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In 2017, Richard Edwards, Jacob K. Friefeld, and Rebecca S. Wingo called for new scholarship on the United States Homestead Act of 1862 in their book, Homesteading the Plains. Academics and the public have historically disagreed over the significance of the act, and the authors set forth a series of new understandings to advance future scholarship and challenge historic assumptions.

As part of this endeavor, Wingo taught a course, “The Homestead Act and Data Visualization,”¬†at Macalester College¬†in Spring 2018 in which the students developed a class-wide database of homesteaders in Polk County, Nebraska, and used their individual research interests to visualize the data. This is their website.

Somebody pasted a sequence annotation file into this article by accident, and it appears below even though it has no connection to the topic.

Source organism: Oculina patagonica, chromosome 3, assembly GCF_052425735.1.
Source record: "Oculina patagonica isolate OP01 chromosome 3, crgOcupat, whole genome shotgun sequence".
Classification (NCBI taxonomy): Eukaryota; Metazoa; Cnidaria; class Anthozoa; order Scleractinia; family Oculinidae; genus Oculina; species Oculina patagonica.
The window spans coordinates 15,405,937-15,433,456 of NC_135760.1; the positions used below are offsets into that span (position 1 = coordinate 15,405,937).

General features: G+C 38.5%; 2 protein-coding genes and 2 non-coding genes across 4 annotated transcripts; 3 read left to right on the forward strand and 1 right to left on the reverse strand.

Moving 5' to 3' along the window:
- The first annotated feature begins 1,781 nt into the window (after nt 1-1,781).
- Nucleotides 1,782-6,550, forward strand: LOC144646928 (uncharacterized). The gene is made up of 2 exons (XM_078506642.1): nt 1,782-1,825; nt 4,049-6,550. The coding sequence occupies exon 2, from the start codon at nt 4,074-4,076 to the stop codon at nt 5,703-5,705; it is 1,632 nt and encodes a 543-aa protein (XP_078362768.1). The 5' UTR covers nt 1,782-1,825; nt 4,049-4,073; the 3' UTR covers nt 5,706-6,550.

Students have used mapping, network analysis, statistical analysis, and textual analysis to explore questions relating to community formation, demography, family structure, and geography. They have not only engaged with the historiography of homesteading, but they have contributed to it. Their work on the Polk County database is in service to the larger Homestead Project out of the Center for Great Plains Studies.

Creative Commons License
The Homestead Act and Data Visualization is licensed under a Creative Commons Attribution-NonCommercial-ShareAlike 4.0 International License.

As with any scholarship, give credit where credit is due. All student work must be appropriately cited and attributed to the individual author(s).